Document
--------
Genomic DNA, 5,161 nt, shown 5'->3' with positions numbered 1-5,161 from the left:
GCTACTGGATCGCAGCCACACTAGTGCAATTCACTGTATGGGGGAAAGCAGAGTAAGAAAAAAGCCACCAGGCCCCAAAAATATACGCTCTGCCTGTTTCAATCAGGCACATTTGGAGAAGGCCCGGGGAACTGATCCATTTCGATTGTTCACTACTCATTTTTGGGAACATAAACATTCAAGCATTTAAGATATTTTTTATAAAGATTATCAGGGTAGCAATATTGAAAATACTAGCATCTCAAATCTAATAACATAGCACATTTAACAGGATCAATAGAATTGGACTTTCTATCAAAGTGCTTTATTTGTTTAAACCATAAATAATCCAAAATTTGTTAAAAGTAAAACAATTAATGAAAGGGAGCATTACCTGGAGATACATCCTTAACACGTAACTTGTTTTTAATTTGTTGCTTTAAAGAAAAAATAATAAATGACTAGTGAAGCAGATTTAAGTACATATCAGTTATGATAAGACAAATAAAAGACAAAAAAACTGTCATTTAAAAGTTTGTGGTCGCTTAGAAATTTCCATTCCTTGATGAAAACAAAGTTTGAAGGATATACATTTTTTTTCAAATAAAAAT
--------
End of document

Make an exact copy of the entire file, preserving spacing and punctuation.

Genomic DNA, 5,161 nt, shown 5'->3' with positions numbered 1-5,161 from the left:
GCTACTGGATCGCAGCCACACTAGTGCAATTCACTGTATGGGGGAAAGCAGAGTAAGAAAAAAGCCACCAGGCCCCAAAAATATACGCTCTGCCTGTTTCAATCAGGCACATTTGGAGAAGGCCCGGGGAACTGATCCATTTCGATTGTTCACTACTCATTTTTGGGAACATAAACATTCAAGCATTTAAGATATTTTTTATAAAGATTATCAGGGTAGCAATATTGAAAATACTAGCATCTCAAATCTAATAACATAGCACATTTAACAGGATCAATAGAATTGGACTTTCTATCAAAGTGCTTTATTTGTTTAAACCATAAATAATCCAAAATTTGTTAAAAGTAAAACAATTAATGAAAGGGAGCATTACCTGGAGATACATCCTTAACACGTAACTTGTTTTTAATTTGTTGCTTTAAAGAAAAAATAATAAATGACTAGTGAAGCAGATTTAAGTACATATCAGTTATGATAAGACAAATAAAAGACAAAAAAACTGTCATTTAAAAGTTTGTGGTCGCTTAGAAATTTCCATTCCTTGATGAAAACAAAGTTTGAAGGATATACATTTTTTTTCAAATAAAAAT